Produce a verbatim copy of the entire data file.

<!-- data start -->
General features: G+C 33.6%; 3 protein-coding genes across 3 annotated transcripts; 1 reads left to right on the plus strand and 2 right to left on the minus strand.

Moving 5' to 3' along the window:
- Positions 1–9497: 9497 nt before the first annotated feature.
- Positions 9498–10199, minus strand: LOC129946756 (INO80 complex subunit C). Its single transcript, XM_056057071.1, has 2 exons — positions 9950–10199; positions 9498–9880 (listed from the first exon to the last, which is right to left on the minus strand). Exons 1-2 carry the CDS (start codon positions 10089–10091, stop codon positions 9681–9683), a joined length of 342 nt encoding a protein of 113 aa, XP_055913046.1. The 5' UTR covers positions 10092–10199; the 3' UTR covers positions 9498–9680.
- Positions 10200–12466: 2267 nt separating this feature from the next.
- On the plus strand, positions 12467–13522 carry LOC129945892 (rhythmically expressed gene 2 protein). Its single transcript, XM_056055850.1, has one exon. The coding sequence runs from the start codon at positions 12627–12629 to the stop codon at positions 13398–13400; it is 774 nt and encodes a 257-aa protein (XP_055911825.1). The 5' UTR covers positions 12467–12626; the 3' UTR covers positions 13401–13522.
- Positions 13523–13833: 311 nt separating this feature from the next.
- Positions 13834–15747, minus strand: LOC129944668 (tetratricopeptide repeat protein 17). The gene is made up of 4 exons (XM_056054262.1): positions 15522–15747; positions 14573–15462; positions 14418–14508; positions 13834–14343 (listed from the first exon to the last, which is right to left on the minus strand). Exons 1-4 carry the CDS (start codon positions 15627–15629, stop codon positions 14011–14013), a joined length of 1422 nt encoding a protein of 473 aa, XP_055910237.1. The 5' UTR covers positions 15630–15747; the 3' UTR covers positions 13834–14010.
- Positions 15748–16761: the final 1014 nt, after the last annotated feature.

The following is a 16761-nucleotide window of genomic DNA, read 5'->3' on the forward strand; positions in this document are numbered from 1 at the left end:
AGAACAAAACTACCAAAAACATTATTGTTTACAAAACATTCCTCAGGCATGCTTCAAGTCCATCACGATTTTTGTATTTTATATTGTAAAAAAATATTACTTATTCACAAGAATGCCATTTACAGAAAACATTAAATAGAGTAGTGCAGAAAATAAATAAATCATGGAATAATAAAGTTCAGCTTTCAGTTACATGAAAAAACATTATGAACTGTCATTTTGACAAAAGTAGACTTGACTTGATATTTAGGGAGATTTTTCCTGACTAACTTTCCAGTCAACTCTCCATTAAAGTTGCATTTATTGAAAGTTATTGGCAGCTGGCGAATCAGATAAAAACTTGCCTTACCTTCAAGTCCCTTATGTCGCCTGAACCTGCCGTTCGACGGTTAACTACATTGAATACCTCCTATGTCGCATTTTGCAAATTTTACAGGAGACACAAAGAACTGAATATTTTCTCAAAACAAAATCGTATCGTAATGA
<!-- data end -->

General features: G+C 33.6%; 3 protein-coding genes across 3 annotated transcripts; 1 reads left to right on the plus strand and 2 right to left on the minus strand.

Moving 5' to 3' along the window:
- Positions 1–9497: 9497 nt before the first annotated feature.
- Positions 9498–10199, minus strand: LOC129946756 (INO80 complex subunit C). Its single transcript, XM_056057071.1, has 2 exons — positions 9950–10199; positions 9498–9880 (listed from the first exon to the last, which is right to left on the minus strand). Exons 1-2 carry the CDS (start codon positions 10089–10091, stop codon positions 9681–9683), a joined length of 342 nt encoding a protein of 113 aa, XP_055913046.1. The 5' UTR covers positions 10092–10199; the 3' UTR covers positions 9498–9680.
- Positions 10200–12466: 2267 nt separating this feature from the next.
- On the plus strand, positions 12467–13522 carry LOC129945892 (rhythmically expressed gene 2 protein). Its single transcript, XM_056055850.1, has one exon. The coding sequence runs from the start codon at positions 12627–12629 to the stop codon at positions 13398–13400; it is 774 nt and encodes a 257-aa protein (XP_055911825.1). The 5' UTR covers positions 12467–12626; the 3' UTR covers positions 13401–13522.
- Positions 13523–13833: 311 nt separating this feature from the next.
- Positions 13834–15747, minus strand: LOC129944668 (tetratricopeptide repeat protein 17). The gene is made up of 4 exons (XM_056054262.1): positions 15522–15747; positions 14573–15462; positions 14418–14508; positions 13834–14343 (listed from the first exon to the last, which is right to left on the minus strand). Exons 1-4 carry the CDS (start codon positions 15627–15629, stop codon positions 14011–14013), a joined length of 1422 nt encoding a protein of 473 aa, XP_055910237.1. The 5' UTR covers positions 15630–15747; the 3' UTR covers positions 13834–14010.
- Positions 15748–16761: the final 1014 nt, after the last annotated feature.

The following is a 16761-nucleotide window of genomic DNA, read 5'->3' on the forward strand; positions in this document are numbered from 1 at the left end:
AGAACAAAACTACCAAAAACATTATTGTTTACAAAACATTCCTCAGGCATGCTTCAAGTCCATCACGATTTTTGTATTTTATATTGTAAAAAAATATTACTTATTCACAAGAATGCCATTTACAGAAAACATTAAATAGAGTAGTGCAGAAAATAAATAAATCATGGAATAATAAAGTTCAGCTTTCAGTTACATGAAAAAACATTATGAACTGTCATTTTGACAAAAGTAGACTTGACTTGATATTTAGGGAGATTTTTCCTGACTAACTTTCCAGTCAACTCTCCATTAAAGTTGCATTTATTGAAAGTTATTGGCAGCTGGCGAATCAGATAAAAACTTGCCTTACCTTCAAGTCCCTTATGTCGCCTGAACCTGCCGTTCGACGGTTAACTACATTGAATACCTCCTATGTCGCATTTTGCAAATTTTACAGGAGACACAAAGAACTGAATATTTTCTCAAAACAAAATCGTATCGTAATGA